Thursday, September 12, 2013

#95 session

Columns saw some pretty good improvement over last time.  I'm learning that this exercise is good for a number of different things.  It's good for building motor control, integrating input from each eye into a bigger picture, and more recently, building peripheral vision--something which is really important for developing stereopsis.  Lately I've been doing five or six go-throughs with the regular columns sheet, and then I go to sheet with the symbols making a cross and diagonal pattern.

Then I saccade from one side to another on a rhythm switching from one eye to another.  As the diagonal lines meet up at the middle, I become more aware of each side while I fix on the one of the sides.  The other side that I'm not fixing with, tends to drift a little.  So when I'm looking at 'A' on the left-hand side, 'Q' on the right-hand side drifts a little and will move out of alignment a little.  And when I fix on 'Q', 'A' on the other side will start to drift a little, and it will come in a little fuzzy.  Of course, even though it drifts a little, I do have some conscious control of it, and I can make it stay where it should be.  So I've been practicing this, just going back and forth, fixing on one side and then fixing on the other, while simultaneously trying to keep the corresponding side where it should be.  Then I move upward where the columns move farther away from one another.  It gets a little harder here.  It really works your peripheral vision, and it's challenging.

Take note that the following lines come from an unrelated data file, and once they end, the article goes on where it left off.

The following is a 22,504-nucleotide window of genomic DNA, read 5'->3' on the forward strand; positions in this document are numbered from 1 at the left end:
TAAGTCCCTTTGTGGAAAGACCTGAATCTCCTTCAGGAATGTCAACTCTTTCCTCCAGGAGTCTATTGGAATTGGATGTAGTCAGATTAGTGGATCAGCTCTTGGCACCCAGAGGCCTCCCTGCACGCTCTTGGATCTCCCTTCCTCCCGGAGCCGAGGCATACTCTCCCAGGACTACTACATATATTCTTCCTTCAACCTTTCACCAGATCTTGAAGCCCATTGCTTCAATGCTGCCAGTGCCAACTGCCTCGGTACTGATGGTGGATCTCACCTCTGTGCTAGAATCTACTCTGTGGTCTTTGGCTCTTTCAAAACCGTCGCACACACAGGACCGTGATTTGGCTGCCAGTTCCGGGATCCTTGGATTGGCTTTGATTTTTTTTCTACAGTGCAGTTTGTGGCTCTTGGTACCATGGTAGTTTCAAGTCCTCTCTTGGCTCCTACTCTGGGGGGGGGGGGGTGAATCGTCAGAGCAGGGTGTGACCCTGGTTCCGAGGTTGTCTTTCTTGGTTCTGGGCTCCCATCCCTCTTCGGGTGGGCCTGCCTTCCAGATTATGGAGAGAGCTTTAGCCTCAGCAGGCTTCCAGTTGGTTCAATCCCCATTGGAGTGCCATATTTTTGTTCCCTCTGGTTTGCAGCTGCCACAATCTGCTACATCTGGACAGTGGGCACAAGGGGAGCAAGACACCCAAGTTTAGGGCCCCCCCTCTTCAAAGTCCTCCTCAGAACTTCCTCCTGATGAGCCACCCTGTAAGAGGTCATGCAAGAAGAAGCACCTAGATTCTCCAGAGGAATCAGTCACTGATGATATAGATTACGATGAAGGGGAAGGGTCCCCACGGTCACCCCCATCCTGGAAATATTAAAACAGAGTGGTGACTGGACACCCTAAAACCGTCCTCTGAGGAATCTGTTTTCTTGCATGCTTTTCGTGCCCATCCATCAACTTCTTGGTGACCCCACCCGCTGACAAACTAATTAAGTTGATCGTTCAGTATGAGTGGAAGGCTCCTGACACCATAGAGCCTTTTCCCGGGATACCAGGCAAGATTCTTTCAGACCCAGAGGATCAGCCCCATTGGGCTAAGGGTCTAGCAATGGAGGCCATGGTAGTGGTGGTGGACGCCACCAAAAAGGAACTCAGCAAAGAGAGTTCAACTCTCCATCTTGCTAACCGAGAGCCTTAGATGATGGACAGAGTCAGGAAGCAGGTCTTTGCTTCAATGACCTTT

Special Tetris was different.  I used some of my new filters which have the colored sheets in the different sides, so that now my lazy eye is seeing the stacked pieces and the fixing eye is seeing the falling pieces.  This actually made it much tougher than the other way around, so I decided to go with it.  After all, a binocularly normal person shouldn't have a preference one way or another.  I figure if I can get good at the game using the filters either way, then I can begin to perceive things more in line with the way that a binocularly normal person does--which is the whole point of me doing vision therapy.

It was actually pretty blurry--both the falling pieces and the stacked pieces.  I don't know why.  And also, I noticed quite a lot of suppression, since I'm now looking at the stacked pieces with the lazy eye.  So when the stacked pieces build up, there's quite a lot for my suppressing lazy eye to see.  And so when the falling piece comes by, a huge chunk of the stacked pieces fade away.  Interesting.  It's not completely unexpected, but it's still good feedback.

The light tube went well.  It was pretty brutal actually.  I was back at it again, fighting the hypertropia.  I hadn't had those days in a week or so, it feels like.  It's interesting because the last time I looked at myself in the eye, I had very little hypertropia remaining.  So I'm definitely engaging the lazy eye to an unprecedented level.


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